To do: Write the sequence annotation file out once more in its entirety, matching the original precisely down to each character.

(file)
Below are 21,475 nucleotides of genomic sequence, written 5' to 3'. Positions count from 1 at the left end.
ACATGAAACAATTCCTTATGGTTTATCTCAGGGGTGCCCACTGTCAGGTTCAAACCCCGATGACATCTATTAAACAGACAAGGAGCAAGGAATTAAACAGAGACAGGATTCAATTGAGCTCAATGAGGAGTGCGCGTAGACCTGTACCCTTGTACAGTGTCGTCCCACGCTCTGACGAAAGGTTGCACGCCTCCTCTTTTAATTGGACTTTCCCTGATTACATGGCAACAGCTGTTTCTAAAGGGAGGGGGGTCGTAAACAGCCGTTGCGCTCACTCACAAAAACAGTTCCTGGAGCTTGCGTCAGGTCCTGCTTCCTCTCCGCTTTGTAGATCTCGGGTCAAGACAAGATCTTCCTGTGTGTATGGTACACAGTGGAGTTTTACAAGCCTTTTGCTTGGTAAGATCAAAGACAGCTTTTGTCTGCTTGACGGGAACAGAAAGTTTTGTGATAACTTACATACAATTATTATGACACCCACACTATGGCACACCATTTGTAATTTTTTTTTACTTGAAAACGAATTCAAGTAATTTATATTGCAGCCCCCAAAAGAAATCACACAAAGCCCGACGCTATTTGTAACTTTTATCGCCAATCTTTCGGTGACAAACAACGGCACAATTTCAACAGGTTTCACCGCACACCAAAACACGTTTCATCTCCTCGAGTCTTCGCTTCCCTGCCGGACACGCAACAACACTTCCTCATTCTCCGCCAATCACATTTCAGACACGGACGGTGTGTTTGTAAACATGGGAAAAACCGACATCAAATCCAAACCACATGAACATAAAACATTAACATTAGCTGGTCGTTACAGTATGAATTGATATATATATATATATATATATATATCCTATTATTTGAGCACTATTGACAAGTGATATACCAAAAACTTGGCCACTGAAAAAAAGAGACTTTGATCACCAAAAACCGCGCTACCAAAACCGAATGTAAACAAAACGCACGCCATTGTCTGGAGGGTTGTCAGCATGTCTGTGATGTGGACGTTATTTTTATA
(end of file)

Below are 21,475 nucleotides of genomic sequence, written 5' to 3'. Positions count from 1 at the left end.
ACATGAAACAATTCCTTATGGTTTATCTCAGGGGTGCCCACTGTCAGGTTCAAACCCCGATGACATCTATTAAACAGACAAGGAGCAAGGAATTAAACAGAGACAGGATTCAATTGAGCTCAATGAGGAGTGCGCGTAGACCTGTACCCTTGTACAGTGTCGTCCCACGCTCTGACGAAAGGTTGCACGCCTCCTCTTTTAATTGGACTTTCCCTGATTACATGGCAACAGCTGTTTCTAAAGGGAGGGGGGTCGTAAACAGCCGTTGCGCTCACTCACAAAAACAGTTCCTGGAGCTTGCGTCAGGTCCTGCTTCCTCTCCGCTTTGTAGATCTCGGGTCAAGACAAGATCTTCCTGTGTGTATGGTACACAGTGGAGTTTTACAAGCCTTTTGCTTGGTAAGATCAAAGACAGCTTTTGTCTGCTTGACGGGAACAGAAAGTTTTGTGATAACTTACATACAATTATTATGACACCCACACTATGGCACACCATTTGTAATTTTTTTTTACTTGAAAACGAATTCAAGTAATTTATATTGCAGCCCCCAAAAGAAATCACACAAAGCCCGACGCTATTTGTAACTTTTATCGCCAATCTTTCGGTGACAAACAACGGCACAATTTCAACAGGTTTCACCGCACACCAAAACACGTTTCATCTCCTCGAGTCTTCGCTTCCCTGCCGGACACGCAACAACACTTCCTCATTCTCCGCCAATCACATTTCAGACACGGACGGTGTGTTTGTAAACATGGGAAAAACCGACATCAAATCCAAACCACATGAACATAAAACATTAACATTAGCTGGTCGTTACAGTATGAATTGATATATATATATATATATATATATATCCTATTATTTGAGCACTATTGACAAGTGATATACCAAAAACTTGGCCACTGAAAAAAAGAGACTTTGATCACCAAAAACCGCGCTACCAAAACCGAATGTAAACAAAACGCACGCCATTGTCTGGAGGGTTGTCAGCATGTCTGTGATGTGGACGTTATTTTTATA